Cervantes: Life after death row


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I’d like to think of myself as a liberal person. The first article I ever wrote (for my middle-school newspaper) tried to persuade readers to vote against the ban of same-sex marriage and, despite my Catholic roots, I identify as a supporter of a woman’s right to choose. Yeah, I guess it’s safe to say that when it comes to most social issues, I will be found sitting comfortably on the left side.

Key word: most.

If there is one “controversy” that I can most definitely associate with conservatives on, it would be the necessity of a death penalty. No matter how proud I become of our society, I acknowledge that certain individuals and their crimes are on such an atrocious level that there is no worse punishment than to feel a needle with lethal poison to pierce their skin.

Too bad the death sentence has become so ineffective.

In 1993, Nathan Dunlap shot up a Chuck E. Cheese. He killed four people and critically injured a fifth.  In 1996, he was sentenced to death row. Recently though, he has gotten a brief stay (postponement) of his fate. Many are outraged by this action. And they should be. Here is a man who gets to live on through his days while there are families who will forever mourn their losses.

This isn’t some rare occurrence. The number of death-row inmates who get their comeuppance is more rare then most people think. Some, such as Richard “the Night Stalker” Ramirez, die of natural causes, while others, such as Jeffrey Dahmer, are killed by other inmates. As of 2014, there are 3,054. That is 38 fewer than 2013.

What bothers me so much about this is the sheer number of death-row occupants in comparison with the number who die by mandate. If you add that the average number of months to the execution date (as of 2012) is 190 months and that the median cost for execution cases is $1.26 million, then it becomes apparent how problematic this entire system is.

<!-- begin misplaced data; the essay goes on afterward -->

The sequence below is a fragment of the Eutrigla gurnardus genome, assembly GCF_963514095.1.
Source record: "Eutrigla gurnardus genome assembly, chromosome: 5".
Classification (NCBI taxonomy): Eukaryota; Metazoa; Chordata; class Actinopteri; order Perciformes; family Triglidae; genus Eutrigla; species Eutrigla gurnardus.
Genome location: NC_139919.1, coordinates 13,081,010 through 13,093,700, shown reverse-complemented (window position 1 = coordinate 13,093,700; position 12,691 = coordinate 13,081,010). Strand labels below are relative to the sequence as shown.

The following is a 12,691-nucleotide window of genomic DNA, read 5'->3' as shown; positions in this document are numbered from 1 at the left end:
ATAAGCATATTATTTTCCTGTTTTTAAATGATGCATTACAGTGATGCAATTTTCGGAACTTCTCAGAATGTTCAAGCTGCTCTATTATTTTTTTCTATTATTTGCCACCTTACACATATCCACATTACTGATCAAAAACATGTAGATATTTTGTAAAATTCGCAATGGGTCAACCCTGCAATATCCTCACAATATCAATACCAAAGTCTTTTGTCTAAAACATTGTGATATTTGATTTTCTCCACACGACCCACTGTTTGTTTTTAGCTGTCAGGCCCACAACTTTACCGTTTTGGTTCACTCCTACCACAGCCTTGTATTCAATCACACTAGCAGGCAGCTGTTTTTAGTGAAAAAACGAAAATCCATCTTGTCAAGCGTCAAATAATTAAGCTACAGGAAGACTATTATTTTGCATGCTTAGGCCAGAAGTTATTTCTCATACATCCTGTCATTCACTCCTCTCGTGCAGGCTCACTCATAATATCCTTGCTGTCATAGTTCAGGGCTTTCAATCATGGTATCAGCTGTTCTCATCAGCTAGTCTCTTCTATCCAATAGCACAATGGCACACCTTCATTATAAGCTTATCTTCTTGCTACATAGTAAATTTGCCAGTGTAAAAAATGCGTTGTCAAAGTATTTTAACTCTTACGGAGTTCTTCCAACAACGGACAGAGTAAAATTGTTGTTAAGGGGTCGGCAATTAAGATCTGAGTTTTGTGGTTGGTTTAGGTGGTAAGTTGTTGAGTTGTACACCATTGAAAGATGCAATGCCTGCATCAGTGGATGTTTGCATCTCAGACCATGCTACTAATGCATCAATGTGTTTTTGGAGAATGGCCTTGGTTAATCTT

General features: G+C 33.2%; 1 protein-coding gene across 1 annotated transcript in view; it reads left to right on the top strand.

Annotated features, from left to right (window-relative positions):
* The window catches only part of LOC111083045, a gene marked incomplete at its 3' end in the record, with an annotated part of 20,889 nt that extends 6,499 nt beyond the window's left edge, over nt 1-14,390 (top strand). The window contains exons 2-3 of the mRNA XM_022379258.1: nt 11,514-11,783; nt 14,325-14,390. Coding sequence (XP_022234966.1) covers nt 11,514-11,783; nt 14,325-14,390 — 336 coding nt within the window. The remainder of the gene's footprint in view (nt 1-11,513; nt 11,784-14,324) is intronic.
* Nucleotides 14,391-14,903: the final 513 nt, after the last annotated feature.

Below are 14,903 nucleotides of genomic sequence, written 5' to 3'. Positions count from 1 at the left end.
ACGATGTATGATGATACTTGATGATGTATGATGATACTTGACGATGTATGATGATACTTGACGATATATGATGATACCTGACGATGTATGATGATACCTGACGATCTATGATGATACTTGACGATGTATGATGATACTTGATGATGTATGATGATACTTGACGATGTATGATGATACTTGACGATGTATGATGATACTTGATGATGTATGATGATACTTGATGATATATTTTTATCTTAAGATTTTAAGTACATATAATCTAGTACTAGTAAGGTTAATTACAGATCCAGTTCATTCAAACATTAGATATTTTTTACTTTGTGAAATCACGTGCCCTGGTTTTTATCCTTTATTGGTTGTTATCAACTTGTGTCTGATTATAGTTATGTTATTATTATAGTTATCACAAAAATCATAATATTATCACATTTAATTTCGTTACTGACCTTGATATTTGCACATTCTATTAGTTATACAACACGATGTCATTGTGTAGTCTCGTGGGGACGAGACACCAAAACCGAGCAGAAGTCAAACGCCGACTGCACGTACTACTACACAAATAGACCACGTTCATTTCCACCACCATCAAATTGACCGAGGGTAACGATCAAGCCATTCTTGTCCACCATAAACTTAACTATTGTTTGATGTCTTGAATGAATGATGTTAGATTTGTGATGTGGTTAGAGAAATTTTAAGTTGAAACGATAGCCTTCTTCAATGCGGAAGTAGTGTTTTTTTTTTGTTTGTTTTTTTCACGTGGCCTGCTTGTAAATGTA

Now that the problem has been identified, how does one go about to fix it?

I think that getting rid of the death penalty all together would cause more harm then good. Overpopulation is still a problem, and the people on death row certainly don’t deserve to contribute to it.  The cost of the process could be cut by changing the common execution method, but then again we must still maintain the most humane death possible, so that doesn’t quite work, either.
What we have here is double-edged sword of a conundrum. By trying to rectify one problem, another one is created. Does this then mean that capital punishment is a failure of a system?

Even though there are a plethora of flaws, I still believe in the death penalty. It has rid the world of several individuals who would have only caused more devastation in our society. This why I propose that there should not be people arguing over the morality of the death penalty but rather a people coming together to try to improve it so that the positive aspects outweigh the negative.

That’s the first step in this equation. It’s up to all of us to help create the second.

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